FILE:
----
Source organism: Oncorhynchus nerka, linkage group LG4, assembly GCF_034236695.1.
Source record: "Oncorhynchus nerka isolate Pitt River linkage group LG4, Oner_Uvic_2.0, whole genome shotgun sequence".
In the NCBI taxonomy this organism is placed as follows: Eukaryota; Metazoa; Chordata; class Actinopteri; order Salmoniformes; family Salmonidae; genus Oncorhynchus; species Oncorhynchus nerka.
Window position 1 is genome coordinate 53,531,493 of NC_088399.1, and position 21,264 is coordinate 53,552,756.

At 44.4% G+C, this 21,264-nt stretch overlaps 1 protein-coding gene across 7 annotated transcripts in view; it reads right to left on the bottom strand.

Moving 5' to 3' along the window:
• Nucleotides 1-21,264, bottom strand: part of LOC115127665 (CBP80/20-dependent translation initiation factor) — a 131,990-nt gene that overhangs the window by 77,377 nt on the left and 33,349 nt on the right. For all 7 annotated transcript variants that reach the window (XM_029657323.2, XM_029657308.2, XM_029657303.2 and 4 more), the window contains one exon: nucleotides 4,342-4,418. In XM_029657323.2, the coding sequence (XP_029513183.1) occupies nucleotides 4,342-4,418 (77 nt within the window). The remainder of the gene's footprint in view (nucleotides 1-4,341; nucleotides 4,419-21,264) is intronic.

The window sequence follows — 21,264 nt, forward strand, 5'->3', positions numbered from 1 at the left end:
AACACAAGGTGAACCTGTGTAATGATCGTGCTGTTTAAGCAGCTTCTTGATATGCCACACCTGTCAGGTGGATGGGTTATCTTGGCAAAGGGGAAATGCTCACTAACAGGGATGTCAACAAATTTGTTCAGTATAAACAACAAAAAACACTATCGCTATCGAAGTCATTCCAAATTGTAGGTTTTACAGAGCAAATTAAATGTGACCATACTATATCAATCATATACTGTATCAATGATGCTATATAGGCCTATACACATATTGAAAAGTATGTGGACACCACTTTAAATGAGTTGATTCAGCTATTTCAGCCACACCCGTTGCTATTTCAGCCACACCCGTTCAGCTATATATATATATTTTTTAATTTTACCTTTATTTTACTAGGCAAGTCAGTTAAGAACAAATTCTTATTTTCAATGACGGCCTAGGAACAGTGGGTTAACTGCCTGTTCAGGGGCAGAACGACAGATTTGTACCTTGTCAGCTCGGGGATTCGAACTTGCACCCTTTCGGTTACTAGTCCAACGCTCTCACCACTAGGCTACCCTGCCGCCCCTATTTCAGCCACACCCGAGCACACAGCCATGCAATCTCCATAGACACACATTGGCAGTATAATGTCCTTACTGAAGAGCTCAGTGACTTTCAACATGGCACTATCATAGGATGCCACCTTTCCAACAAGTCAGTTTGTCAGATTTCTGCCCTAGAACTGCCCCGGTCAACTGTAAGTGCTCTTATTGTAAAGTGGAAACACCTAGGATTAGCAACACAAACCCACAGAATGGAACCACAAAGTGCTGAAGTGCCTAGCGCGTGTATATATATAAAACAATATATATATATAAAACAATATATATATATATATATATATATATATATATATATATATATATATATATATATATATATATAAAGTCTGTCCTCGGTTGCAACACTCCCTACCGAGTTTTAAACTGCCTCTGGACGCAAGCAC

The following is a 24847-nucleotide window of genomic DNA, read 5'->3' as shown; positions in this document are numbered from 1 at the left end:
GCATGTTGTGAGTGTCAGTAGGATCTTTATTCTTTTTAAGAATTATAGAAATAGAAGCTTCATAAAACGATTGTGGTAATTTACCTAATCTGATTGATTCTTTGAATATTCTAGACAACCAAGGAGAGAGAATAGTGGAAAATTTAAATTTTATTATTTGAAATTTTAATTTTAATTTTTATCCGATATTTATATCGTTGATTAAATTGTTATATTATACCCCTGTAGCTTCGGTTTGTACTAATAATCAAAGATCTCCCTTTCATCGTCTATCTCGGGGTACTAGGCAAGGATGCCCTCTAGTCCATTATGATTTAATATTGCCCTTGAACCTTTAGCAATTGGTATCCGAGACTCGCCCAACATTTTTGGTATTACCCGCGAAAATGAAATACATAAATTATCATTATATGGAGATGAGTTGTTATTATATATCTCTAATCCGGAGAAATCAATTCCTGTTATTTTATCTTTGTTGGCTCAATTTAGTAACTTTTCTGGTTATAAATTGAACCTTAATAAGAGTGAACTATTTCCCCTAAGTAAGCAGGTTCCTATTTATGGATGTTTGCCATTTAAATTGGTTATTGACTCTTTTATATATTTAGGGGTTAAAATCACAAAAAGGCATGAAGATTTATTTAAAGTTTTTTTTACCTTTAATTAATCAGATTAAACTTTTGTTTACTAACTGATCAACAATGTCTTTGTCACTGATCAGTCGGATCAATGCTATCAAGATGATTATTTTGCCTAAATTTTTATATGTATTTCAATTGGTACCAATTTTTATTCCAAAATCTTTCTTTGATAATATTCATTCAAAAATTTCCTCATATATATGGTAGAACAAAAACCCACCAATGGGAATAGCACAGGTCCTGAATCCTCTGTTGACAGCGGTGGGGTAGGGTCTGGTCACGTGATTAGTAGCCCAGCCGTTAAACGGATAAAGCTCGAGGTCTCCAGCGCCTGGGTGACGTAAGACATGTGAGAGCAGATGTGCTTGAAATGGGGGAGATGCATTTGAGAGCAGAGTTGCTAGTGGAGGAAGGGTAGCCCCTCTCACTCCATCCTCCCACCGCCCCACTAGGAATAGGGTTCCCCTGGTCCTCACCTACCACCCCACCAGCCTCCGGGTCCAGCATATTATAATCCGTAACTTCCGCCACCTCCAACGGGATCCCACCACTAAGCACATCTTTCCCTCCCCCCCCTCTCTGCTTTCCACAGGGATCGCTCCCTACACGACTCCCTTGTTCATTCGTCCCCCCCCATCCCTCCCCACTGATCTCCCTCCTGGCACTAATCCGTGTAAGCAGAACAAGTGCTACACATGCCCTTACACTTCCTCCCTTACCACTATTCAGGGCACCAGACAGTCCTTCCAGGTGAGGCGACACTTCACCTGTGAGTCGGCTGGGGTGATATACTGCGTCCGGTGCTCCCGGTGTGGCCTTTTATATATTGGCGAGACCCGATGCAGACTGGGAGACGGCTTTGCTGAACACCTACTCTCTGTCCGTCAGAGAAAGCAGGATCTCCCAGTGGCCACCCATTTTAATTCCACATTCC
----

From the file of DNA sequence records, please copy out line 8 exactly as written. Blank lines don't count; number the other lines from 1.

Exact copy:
The window sequence follows — 21,264 nt, forward strand, 5'->3', positions numbered from 1 at the left end: